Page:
Germany's highest court said parliament must have a bigger say in eurozone rescue packages, a landmark ruling that may make it more difficult for Europe to respond swiftly in delivering aid to crisis-hit member states.
As expected, the German Constitutional Court rejected a series of lawsuits filed by eurosceptics aimed at blocking the participation of Europe's biggest economy in bailout packages for Greece and other eurozone countries.
But its ruling says the government must seek the approval of parliament's budget committee before granting aid and spelled out that the ruling should not be misinterpreted as a "blank cheque" for future rescue packages.
"The constitutional complaint has been rejected," said the president of the court, Andreas Vosskuhle, in a ruling closely watched by policymakers and investors because of its impact on the decision-making process in the 17-nation currency bloc.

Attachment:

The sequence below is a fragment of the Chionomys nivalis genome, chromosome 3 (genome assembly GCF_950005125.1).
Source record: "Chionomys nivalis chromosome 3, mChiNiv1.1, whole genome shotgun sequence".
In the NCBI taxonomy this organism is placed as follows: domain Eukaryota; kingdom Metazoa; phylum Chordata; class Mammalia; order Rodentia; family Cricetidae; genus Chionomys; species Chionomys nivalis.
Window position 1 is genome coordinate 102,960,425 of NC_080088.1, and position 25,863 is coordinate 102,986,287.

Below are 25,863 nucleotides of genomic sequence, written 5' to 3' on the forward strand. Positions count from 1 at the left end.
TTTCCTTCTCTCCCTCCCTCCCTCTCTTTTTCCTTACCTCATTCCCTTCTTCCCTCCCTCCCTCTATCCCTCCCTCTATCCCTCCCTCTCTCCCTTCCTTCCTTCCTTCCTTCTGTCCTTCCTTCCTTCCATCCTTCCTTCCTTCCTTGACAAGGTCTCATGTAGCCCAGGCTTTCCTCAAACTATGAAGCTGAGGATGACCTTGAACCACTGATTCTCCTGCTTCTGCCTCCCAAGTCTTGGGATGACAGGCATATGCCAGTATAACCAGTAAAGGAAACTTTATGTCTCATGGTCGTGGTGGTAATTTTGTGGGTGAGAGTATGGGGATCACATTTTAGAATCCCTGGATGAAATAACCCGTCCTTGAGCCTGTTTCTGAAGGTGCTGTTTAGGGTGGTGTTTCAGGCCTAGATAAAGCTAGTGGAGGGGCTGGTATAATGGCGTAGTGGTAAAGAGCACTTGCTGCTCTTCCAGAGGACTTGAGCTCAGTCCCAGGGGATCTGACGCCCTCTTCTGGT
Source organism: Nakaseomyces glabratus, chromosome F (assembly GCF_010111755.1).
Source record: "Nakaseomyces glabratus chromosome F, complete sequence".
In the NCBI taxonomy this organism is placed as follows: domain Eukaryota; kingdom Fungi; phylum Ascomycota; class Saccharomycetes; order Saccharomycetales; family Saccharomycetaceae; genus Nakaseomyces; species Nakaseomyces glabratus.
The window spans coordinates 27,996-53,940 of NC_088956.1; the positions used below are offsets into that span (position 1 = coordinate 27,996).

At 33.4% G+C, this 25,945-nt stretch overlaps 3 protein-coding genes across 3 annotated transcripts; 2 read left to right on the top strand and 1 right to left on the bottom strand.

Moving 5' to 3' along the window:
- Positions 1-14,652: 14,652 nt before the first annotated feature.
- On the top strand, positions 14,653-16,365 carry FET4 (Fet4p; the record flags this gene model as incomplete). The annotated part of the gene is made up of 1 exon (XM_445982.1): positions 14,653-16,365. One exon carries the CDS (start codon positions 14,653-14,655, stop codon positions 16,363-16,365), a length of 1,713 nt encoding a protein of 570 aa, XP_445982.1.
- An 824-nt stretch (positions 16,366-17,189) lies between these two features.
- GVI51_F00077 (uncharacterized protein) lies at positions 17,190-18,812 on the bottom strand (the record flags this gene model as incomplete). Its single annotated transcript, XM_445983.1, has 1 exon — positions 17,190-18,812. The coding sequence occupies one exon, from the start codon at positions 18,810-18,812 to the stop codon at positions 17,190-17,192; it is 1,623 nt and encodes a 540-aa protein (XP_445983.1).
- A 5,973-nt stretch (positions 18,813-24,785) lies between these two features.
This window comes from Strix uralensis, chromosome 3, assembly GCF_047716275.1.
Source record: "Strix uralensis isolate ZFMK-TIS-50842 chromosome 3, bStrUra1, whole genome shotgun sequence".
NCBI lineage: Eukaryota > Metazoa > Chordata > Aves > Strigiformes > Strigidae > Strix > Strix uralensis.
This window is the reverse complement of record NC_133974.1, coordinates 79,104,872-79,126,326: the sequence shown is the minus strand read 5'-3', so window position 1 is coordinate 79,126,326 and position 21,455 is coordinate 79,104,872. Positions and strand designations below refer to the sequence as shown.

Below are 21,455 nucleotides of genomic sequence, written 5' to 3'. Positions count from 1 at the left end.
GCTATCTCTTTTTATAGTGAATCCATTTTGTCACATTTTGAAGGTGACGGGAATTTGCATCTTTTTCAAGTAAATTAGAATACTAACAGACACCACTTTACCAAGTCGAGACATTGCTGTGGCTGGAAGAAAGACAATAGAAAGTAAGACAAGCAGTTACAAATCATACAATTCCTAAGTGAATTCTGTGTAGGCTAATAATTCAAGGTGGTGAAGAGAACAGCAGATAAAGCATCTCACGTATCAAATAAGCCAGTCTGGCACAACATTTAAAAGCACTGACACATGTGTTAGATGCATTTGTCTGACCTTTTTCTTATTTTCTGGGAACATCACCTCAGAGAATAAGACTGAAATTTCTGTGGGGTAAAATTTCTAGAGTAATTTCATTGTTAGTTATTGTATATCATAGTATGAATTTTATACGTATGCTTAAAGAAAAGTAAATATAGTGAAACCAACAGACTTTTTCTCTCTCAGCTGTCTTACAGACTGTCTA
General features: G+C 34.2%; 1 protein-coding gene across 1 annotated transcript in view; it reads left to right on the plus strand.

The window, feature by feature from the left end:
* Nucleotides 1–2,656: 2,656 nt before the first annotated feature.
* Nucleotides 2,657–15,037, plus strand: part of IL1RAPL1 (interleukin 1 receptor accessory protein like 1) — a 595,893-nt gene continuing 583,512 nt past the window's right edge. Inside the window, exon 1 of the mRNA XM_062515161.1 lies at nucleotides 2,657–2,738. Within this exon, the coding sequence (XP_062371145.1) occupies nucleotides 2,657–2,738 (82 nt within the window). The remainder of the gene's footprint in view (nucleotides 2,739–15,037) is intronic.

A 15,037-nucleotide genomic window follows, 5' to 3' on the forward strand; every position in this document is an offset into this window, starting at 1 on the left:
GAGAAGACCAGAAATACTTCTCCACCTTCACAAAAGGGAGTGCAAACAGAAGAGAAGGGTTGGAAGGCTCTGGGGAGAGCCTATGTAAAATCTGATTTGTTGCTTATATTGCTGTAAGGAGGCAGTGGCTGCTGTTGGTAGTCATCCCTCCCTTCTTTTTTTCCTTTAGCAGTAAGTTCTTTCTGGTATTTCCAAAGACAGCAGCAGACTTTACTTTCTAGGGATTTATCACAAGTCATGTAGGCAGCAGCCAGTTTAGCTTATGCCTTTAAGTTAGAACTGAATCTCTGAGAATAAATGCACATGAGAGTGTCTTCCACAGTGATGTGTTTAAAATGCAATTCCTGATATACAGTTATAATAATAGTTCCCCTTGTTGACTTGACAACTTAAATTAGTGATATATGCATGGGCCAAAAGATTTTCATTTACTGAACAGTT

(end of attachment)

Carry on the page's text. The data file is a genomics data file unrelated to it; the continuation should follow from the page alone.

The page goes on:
"This was a very tight decision. But it should not be mistakenly interpreted as a constitutional blank cheque authorising further rescue measures," the red-robed judge told the plaintiffs, government officials and members of parliament in the courtroom in Karlsruhe.
Greece, Portugal and Ireland have already received aid from Europe and the International Monetary Fund while Italy - the third largest economy in the eurozone - looks increasingly vulnerable as it struggles to implement a savings programme.
The prospect of having urgent rescue decisions bogged down in legislation in Germany - and potentially other eurozone parliaments, if more states follow suit - will not please policymakers trying to streamline that process.
Chancellor Angela Merkel already faces a revolt in the Bundestag (lower house of parliament) over European leaders' decision in July to grant new powers and extra funds to the current bailout fund - the European Financial Stability Facility (EFSF) - which goes to a vote on September 29.
City A.M. Reporter